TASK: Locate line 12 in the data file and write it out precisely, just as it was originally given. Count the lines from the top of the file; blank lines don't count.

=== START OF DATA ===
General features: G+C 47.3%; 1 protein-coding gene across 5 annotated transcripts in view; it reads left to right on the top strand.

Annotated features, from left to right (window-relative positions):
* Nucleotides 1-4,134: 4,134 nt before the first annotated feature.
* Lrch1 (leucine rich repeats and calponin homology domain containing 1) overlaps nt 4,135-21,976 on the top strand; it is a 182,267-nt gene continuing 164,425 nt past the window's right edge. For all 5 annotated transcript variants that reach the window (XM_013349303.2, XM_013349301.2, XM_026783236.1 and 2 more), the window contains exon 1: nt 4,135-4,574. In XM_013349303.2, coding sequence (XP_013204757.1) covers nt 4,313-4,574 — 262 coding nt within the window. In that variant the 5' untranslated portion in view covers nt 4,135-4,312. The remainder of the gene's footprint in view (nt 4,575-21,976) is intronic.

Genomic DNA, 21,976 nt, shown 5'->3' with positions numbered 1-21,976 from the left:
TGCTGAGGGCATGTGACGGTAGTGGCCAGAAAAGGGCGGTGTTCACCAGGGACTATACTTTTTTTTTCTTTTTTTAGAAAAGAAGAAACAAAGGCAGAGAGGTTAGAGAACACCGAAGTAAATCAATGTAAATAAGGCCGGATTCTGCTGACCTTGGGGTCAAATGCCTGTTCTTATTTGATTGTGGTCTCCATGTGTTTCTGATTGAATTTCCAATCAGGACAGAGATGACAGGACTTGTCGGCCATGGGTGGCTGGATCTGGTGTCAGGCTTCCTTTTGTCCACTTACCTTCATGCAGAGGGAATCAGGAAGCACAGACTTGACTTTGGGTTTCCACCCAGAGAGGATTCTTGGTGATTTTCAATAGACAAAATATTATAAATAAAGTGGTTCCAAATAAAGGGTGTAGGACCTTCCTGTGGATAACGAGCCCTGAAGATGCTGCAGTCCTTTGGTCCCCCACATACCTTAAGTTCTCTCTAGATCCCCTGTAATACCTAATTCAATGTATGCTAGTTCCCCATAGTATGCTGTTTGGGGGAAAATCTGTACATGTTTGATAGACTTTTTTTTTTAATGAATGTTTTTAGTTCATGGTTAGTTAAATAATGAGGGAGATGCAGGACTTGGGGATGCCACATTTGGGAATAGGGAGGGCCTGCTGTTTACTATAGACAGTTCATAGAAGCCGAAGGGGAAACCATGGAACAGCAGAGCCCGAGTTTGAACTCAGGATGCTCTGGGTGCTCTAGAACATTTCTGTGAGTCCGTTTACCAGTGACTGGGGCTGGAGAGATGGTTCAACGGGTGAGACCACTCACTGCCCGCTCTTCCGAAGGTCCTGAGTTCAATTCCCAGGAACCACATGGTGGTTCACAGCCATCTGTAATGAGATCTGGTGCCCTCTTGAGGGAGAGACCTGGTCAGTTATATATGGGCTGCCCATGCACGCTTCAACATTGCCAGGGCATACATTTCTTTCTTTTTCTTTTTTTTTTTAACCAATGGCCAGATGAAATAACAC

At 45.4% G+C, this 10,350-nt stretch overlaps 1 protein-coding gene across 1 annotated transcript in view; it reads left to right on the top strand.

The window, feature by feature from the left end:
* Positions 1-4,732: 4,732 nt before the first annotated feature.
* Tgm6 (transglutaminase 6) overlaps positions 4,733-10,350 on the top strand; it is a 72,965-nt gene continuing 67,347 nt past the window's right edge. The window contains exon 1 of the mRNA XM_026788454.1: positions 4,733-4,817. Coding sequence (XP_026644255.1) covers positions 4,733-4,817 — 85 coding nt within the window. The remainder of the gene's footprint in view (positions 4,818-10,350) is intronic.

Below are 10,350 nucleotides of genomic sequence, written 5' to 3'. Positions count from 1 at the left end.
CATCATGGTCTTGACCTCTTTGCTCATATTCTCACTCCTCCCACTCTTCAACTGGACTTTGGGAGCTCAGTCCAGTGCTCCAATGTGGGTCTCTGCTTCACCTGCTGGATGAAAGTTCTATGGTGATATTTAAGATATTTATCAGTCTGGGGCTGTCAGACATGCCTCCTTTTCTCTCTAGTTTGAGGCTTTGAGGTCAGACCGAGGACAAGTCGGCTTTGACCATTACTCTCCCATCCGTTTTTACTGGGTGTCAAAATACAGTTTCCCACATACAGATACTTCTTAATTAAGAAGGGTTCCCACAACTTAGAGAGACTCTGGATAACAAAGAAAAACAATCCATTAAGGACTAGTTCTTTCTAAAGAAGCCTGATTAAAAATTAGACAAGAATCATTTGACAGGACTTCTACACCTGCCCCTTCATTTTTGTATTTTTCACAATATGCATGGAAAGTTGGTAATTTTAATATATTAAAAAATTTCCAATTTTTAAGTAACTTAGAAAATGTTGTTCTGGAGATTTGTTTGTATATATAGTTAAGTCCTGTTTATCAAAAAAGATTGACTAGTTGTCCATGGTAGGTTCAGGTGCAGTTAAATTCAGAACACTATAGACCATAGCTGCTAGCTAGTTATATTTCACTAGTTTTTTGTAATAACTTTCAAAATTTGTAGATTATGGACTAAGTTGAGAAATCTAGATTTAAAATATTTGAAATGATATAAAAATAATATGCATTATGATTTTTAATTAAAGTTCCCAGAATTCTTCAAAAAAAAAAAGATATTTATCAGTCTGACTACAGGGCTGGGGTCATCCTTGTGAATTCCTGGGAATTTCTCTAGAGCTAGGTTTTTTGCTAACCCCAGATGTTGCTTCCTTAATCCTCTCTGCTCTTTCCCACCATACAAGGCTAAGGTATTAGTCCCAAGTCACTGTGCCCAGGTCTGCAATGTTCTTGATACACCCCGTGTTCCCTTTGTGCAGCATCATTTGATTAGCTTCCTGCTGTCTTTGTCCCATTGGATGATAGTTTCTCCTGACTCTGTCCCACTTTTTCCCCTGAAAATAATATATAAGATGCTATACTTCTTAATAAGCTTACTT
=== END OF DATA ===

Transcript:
CATCATGGTCTTGACCTCTTTGCTCATATTCTCACTCCTCCCACTCTTCAACTGGACTTTGGGAGCTCAGTCCAGTGCTCCAATGTGGGTCTCTGCTTCACCTGCTGGATGAAAGTTCTATGGTGATATTTAAGATATTTATCAGTCTGGGGCTGTCAGACATGCCTCCTTTTCTCTCTAGTTTGAGGCTTTGAGGTCAGACCGAGGACAAGTCGGCTTTGACCATTACTCTCCCATCCGTTTTTACTGGGTGTCAAAATACAGTTTCCCACATACAGATACTTCTTAATTAAGAAGGGTTCCCACAACTTAGAGAGACTCTGGATAACAAAGAAAAACAATCCATTAAGGACTAGTTCTTTCTAAAGAAGCCTGATTAAAAATTAGACAAGAATCATTTGACAGGACTTCTACACCTGCCCCTTCATTTTTGTATTTTTCACAATATGCATGGAAAGTTGGTAATTTTAATATATTAAAAAATTTCCAATTTTTAAGTAACTTAGAAAATGTTGTTCTGGAGATTTGTTTGTATATATAGTTAAGTCCTGTTTATCAAAAAAGATTGACTAGTTGTCCATGGTAGGTTCAGGTGCAGTTAAATTCAGAACACTATAGACCATAGCTGCTAGCTAGTTATATTTCACTAGTTTTTTGTAATAACTTTCAAAATTTGTAGATTATGGACTAAGTTGAGAAATCTAGATTTAAAATATTTGAAATGATATAAAAATAATATGCATTATGATTTTTAATTAAAGTTCCCAGAATTCTTCAAAAAAAAAAAGATATTTATCAGTCTGACTACAGGGCTGGGGTCATCCTTGTGAATTCCTGGGAATTTCTCTAGAGCTAGGTTTTTTGCTAACCCCAGATGTTGCTTCCTTAATCCTCTCTGCTCTTTCCCACCATACAAGGCTAAGGTATTAGTCCCAAGTCACTGTGCCCAGGTCTGCAATGTTCTTGATACACCCCGTGTTCCCTTTGTGCAGCATCATTTGATTAGCTTCCTGCTGTCTTTGTCCCATTGGATGATAGTTTCTCCTGACTCTGTCCCACTTTTTCCCCTGAAAATAATATATAAGATGCTATACTTCTTAATAAGCTTACTT